Oh deer: Rest day in Nara
Yesterday we booked a cheap guesthouse in Nara for a rest day because there don’t seem to be any campings near the town. This morning we ride the remaining 8km from our little park camping into town, find the guesthouse, drop our stuff and find two other cycle tourers from Russia there! We talk with them for a bit while we wait for the check-in to open, while they are preparing to leave. It is nice talking to other cyclists for a bit! We haven’t met that many, and the ones we’ve met have been briefly on the road so now we can actually chat and have coffee. They are on a shorter trip of a few weeks, and he is riding on a bike with no gears because his shifter broke on the plane and it has been impossible to find the right replacement. That must suck, Japan is not the best country to traverse on a single-speed bike…
Nara is quite a touristic town, but for good reason! We spend most of the time sightseeing in Nara Park, which is a nice (big!) park but the main attraction are the hundreds (thousands?) of deer that are hanging out there. They are ‘wild’ (as in, they’re free to go if they want) but are so used to humans that you sometimes have to move them out of the way. You can buy special deer crackers to feed them. We don’t, but it is fun watching people getting chased around by a bunch of hungry deer.
In the afternoon I hang around the guesthouse, doing laundry, reading and listening to podcasts, and napping. I’m tired, and don’t want to go out and interact with people. Antonio on the other hand, is off to a bar to sample some sake and he comes back slightly boozy. Together we cycle to the other end of town for dinner and with each corner we turn I’m getting more irritated. It is late and I am hungry and I’m sure there is a queue for the restaurant and Antonio is slightly drunk and annoying. I wish I stayed at the guesthouse, but dinner is actually great.
Nara to Nabari
The next morning it is very hard to leave Nara. We check out of the guesthouse late and by the time we leave it is time for second breakfast, so we sit down in Nara’s visitor’s centre above the convenience store, where we find three laptops for people to use. We finally manage the empty SD card we found back in Hiroshima and upload some photos. Then we discover the ‘culture room’ where you can do origami, calligraphy and dress up as a sumo wrestler, which of course requires a little photoshoot (and no, these are not photos that deserve to live on the internet forever, sorry 😉 ).
By the time we ride out of town it is well past 11:00; it will be another short day. We have a route, but haven’t really checked what we’ll find along the way and it turns out to be a super hilly road with hardly any towns, at least not towns that have a restaurant for lunch. I’m so hungry! Of course we’re hungry all the time now, but this doesn’t really help to lift the spirits from yesterday. Only at 14:00 we find a place to eat. Just in time, because that’s the time that many restaurants close after lunch.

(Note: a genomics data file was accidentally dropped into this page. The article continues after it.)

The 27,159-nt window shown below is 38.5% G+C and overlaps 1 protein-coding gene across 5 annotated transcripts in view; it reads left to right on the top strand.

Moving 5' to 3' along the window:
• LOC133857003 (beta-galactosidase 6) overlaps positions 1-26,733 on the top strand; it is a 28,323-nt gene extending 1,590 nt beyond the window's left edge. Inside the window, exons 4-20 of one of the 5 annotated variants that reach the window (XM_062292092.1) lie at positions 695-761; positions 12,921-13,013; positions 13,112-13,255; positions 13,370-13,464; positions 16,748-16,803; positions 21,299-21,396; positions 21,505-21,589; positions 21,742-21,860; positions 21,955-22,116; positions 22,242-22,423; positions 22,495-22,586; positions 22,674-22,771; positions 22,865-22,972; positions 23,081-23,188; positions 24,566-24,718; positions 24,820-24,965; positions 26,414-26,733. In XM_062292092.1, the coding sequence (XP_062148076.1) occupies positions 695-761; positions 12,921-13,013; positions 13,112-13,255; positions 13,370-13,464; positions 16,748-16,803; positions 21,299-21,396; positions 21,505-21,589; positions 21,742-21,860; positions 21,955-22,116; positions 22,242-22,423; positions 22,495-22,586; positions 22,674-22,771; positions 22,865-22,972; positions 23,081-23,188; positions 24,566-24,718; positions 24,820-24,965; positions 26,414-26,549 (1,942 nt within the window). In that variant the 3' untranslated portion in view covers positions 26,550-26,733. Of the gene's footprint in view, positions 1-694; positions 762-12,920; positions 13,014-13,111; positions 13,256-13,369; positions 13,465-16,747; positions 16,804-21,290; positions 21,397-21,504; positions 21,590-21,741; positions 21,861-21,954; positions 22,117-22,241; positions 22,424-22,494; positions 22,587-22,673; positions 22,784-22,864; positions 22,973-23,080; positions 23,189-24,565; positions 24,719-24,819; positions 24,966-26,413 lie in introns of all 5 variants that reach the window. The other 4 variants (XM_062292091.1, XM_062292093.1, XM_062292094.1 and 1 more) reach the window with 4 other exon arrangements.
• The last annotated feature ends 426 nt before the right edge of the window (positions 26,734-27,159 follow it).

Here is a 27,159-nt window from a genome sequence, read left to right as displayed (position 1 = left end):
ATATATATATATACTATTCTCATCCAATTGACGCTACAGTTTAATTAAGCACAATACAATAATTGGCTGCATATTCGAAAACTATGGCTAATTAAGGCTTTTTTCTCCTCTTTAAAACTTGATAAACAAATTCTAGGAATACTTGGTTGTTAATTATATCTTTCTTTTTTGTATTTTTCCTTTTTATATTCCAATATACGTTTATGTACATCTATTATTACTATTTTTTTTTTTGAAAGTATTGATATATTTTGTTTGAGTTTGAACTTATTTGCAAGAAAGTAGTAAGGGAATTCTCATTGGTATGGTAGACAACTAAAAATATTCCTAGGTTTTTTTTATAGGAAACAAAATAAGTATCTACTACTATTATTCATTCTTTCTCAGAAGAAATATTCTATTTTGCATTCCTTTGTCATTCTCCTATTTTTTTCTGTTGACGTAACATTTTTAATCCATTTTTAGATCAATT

At the end of the (very) short day we reach Nabari, a small city. We camp between the sports fields, squished in between the tennis- and baseball courts. We can’t be bothered to cook, so head out to an Okonomiyaki restaurant for dinner.
Self risk. Nabari to Taki.
Today is a really nice day riding along some quiet roads, with perfect weather. It is hilly so there is a constant up or down, but nothing steep or long enough to make it painful or exhausting. I really want to do a longer day instead of the 4-hour days we have been doing lately, but between the numerous toilet breaks, long lunch and photo opportunities we’re not progressing a lot.
Then we stumble upon a closed road, and there are a few road workers hanging around near the entrance so we don’t dare to just go and try. Backtracking would mean a huge detour though, so we ask them if we can go and they are not sure. From their answer and body language (mostly body language) we gather that it is not impossible to pass by bike, but of course they cannot say “Sure, go ahead!”. Instead they call someone (their supervisor? The road workers?) and come back with a google translation that says “Self-risk”. Fair enough!
We slip past the gate and within a few hundred meter find another closure, with just behind it a fallen tree. Cars wouldn’t fit, but we slip right underneath it and ride along on this wonderful little mountain road. Another kilometer further we see another reason why the road is blocked: half of it has fallen down the side of the mountain. Again, our bicycles fit past without trouble. Another closed road conquered!
At the end of the day, which comes way too soon, we stop in the only konbini we see the entire day to scout our options for camping. Turns out there is an actual free campsite that wasn’t marked on our handy map yet! It is just a big grassy field by the river, but there are a few other tents and the river is cold enough to cool the beers we brought.